The award-winning author, speaking during a McDermid Ladies match at the weekend, said she would not return while the executives who signed him were in charge.
Ms McDermid has also called for an independent regulator to make checks on professional footballers.
She told the BBC she thinks there should be a register of who can play as she said there was a “fit and proper person” regulation with ownership, but “there is nothing about who is actually on the pitch”.
The writer’s comments come after Denise Clair, the woman who was raped by Goodwillie, told The Sunday Post that football’s silence allowed the player to continue his career.
Ms McDermid was a life-long Raith Rovers supporter and director, as well as their main shirt sponsor. However, she has said this sponsorship deal will now end.
The writer gave the former Raith Rovers women’s team – McDermid Ladies – her backing on Sunday in their first match since distancing themselves from club.
At their debut match in Fife on Sunday afternoon, Ms McDermid said she was “heartbroken” by the Goodwillie signing, but had been "uplifted and amazed" by the support for those who took a stand.
Following public uproar at the signing of 32-year-old Goodwillie, the Fife club has since admitted it was a mistake to sign him and that he would not be playing in any matches.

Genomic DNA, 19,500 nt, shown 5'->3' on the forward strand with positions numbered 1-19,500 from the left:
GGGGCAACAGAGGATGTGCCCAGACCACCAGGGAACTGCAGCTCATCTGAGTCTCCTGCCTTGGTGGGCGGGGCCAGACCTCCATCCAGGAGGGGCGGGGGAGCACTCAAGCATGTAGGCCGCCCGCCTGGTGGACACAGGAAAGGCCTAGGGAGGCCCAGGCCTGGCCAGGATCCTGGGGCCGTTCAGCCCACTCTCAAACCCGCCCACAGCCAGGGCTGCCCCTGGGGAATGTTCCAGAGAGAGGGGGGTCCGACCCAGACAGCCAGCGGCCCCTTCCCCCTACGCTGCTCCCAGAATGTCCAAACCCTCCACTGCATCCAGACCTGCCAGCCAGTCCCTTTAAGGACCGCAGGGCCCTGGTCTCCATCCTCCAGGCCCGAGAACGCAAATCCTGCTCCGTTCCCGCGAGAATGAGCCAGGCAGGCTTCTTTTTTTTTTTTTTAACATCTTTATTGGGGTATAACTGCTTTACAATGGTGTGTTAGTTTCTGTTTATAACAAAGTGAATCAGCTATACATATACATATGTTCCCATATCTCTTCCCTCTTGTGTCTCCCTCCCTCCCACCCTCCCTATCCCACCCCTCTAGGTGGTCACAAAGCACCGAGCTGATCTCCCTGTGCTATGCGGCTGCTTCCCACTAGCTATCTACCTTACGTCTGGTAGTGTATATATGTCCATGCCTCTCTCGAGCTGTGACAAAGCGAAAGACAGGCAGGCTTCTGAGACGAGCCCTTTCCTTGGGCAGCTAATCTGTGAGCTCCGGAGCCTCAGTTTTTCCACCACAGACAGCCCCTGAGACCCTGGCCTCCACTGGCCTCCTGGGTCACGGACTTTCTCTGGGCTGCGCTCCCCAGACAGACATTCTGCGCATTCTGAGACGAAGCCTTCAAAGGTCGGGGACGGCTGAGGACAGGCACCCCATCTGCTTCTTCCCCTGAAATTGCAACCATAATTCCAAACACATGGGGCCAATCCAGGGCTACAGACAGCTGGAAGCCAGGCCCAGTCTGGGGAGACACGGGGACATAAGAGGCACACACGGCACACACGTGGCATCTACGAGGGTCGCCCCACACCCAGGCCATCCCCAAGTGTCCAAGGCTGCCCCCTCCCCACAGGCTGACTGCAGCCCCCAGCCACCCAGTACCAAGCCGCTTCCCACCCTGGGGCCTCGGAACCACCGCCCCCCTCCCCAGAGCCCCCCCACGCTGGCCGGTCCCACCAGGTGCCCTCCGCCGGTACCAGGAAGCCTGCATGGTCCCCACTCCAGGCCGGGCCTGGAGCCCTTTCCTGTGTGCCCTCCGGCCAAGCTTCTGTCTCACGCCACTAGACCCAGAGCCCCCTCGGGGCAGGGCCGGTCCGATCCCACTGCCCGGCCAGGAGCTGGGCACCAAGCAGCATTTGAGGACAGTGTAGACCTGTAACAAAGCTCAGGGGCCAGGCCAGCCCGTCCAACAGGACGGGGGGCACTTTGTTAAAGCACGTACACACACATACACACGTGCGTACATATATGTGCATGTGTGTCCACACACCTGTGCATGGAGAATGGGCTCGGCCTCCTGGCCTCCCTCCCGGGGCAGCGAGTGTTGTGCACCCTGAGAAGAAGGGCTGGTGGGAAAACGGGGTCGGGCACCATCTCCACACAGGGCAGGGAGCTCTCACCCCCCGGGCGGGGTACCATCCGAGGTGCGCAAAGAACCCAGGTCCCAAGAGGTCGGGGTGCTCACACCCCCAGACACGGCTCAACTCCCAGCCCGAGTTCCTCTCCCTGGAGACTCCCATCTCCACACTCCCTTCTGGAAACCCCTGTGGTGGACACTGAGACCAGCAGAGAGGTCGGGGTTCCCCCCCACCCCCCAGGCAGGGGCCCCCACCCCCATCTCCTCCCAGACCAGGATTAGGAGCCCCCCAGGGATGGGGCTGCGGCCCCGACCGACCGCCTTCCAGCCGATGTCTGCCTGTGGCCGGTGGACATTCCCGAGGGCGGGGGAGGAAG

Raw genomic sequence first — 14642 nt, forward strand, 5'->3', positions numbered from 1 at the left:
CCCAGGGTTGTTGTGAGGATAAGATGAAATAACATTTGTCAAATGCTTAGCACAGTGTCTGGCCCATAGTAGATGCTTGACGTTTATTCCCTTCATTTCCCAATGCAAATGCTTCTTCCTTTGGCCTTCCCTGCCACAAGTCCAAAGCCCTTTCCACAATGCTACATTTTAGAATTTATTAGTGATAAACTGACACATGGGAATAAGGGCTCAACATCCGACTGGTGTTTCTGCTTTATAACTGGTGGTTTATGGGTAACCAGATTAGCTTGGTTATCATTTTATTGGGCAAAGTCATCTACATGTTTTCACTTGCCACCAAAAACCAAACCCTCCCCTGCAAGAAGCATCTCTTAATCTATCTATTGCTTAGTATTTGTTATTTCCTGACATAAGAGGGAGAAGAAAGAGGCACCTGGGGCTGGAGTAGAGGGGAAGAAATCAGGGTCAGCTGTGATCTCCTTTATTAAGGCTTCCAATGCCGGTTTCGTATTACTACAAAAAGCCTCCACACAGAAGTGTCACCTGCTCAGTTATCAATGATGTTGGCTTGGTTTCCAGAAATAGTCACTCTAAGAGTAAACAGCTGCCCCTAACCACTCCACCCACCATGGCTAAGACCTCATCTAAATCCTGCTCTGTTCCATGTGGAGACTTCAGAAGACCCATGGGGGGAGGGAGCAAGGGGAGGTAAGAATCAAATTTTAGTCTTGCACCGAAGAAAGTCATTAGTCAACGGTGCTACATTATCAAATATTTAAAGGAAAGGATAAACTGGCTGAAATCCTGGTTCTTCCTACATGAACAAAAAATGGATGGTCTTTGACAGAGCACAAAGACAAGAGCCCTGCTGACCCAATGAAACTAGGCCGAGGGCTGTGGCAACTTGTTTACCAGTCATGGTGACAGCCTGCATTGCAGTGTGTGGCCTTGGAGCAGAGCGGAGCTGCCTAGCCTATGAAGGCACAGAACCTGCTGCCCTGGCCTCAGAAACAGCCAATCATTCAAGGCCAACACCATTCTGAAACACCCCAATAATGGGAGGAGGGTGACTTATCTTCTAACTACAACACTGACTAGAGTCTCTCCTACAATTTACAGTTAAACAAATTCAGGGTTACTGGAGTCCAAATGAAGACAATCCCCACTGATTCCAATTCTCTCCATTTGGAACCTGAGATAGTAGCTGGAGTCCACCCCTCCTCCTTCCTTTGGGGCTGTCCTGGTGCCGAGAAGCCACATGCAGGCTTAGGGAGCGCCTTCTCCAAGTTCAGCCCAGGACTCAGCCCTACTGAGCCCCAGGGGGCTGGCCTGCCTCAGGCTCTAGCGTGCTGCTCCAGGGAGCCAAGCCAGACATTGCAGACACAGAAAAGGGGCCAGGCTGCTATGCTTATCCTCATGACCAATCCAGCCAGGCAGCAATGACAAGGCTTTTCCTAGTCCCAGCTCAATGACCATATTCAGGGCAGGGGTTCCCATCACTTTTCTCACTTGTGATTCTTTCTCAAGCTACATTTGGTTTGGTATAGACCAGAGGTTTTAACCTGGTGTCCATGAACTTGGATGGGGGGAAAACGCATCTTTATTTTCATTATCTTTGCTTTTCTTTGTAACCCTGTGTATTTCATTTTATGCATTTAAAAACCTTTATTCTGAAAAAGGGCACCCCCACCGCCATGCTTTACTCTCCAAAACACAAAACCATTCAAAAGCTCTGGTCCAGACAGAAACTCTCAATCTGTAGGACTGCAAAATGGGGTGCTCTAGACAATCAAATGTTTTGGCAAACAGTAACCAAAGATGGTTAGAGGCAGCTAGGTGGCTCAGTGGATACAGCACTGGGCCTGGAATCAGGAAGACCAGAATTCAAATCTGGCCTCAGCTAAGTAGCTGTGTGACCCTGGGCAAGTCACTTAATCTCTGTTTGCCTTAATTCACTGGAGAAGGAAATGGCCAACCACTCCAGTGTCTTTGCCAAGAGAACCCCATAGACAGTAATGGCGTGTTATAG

Raith Rovers said they are currently reviewing his contract.
In 2017, Goodwillie and a former team-mate David Robertson were ruled by a judge in a civil case to have raped Ms Clair after a night out in Bathgate.
Ms Clair, 30, said the Scottish football authorities’ silence “deafened” her, adding: “It’s shameful they have allowed Goodwillie to continue playing all these years.
"They are just as complicit as him and Robertson with their silence and looking the other way.
“It is not enough for the footballing authorities, the league, the SFA [Scottish Football Association] to stay silent on this.
"They talk so much about equality and respect, but when faced with actual reality instead of waffle, their silence deafened me.
“There needs to be officials who do nothing but ensure players and clubs are properly made aware of their responsibilities.
"They should be developing educational programmes about sexual violence.”
Nicola Sturgeon and former prime minister Gordon Brown were among prominent figures who joined Ms McDermid in condemning the club.
But Ms Clair said the backlash had come too late.
“He has never stopped playing,” she said.
“He was picked for Clyde four days after judges rejected his appeal and confirmed he raped me.
"That was four years ago and that is when people should have been outraged and scandalised.
“I have to ask why it has taken so long for people to stand up and say all the things that are now being said? This is about more than him. It is about sexism and misogyny and women being listened to and having their voices heard.”